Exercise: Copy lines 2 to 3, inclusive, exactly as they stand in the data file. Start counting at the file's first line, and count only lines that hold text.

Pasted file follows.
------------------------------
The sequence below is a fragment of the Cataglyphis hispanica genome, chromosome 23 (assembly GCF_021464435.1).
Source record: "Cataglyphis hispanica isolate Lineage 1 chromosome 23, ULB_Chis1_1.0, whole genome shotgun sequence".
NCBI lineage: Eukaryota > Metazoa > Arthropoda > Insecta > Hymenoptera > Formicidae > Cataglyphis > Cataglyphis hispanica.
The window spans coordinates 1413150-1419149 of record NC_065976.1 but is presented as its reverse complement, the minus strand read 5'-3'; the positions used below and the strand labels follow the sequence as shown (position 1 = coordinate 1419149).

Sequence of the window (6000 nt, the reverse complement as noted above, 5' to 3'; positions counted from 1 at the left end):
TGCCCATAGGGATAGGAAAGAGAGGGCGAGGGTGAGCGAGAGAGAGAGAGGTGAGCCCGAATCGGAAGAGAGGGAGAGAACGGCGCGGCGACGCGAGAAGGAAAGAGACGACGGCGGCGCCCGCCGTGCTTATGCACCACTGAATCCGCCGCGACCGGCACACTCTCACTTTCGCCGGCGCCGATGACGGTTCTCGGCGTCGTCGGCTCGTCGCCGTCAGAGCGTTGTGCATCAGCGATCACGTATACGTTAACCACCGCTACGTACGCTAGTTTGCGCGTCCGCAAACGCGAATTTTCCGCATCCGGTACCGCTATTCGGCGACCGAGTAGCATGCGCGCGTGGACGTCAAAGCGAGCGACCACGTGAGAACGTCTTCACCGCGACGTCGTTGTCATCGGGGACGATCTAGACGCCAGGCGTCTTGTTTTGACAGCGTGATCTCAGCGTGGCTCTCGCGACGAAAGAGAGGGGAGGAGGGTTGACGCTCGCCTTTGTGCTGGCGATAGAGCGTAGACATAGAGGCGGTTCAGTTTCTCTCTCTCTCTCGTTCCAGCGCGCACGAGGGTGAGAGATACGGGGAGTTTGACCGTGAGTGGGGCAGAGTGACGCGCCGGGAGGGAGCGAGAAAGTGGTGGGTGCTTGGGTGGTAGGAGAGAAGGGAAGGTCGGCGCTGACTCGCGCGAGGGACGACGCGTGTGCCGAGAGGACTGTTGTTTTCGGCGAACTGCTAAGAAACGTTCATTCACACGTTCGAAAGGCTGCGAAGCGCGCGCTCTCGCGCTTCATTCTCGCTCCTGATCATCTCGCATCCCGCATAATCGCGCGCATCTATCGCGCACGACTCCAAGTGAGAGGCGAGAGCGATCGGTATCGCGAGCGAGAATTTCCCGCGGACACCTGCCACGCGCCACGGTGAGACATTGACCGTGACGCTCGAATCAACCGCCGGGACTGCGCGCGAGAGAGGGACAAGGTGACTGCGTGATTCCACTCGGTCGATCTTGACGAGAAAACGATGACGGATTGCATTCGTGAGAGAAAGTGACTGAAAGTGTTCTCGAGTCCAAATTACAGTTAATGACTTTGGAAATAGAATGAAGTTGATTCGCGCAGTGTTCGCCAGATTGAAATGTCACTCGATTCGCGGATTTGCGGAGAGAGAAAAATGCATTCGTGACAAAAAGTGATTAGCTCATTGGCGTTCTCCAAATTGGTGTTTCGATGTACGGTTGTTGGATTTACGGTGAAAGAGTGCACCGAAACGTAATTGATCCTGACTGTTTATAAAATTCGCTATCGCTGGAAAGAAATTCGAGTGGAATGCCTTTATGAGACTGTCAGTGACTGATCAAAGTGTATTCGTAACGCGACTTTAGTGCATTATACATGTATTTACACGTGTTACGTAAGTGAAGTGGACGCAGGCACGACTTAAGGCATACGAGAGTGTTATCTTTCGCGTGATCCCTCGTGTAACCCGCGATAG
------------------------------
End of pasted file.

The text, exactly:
Source record: "Cataglyphis hispanica isolate Lineage 1 chromosome 23, ULB_Chis1_1.0, whole genome shotgun sequence".
NCBI lineage: Eukaryota > Metazoa > Arthropoda > Insecta > Hymenoptera > Formicidae > Cataglyphis > Cataglyphis hispanica.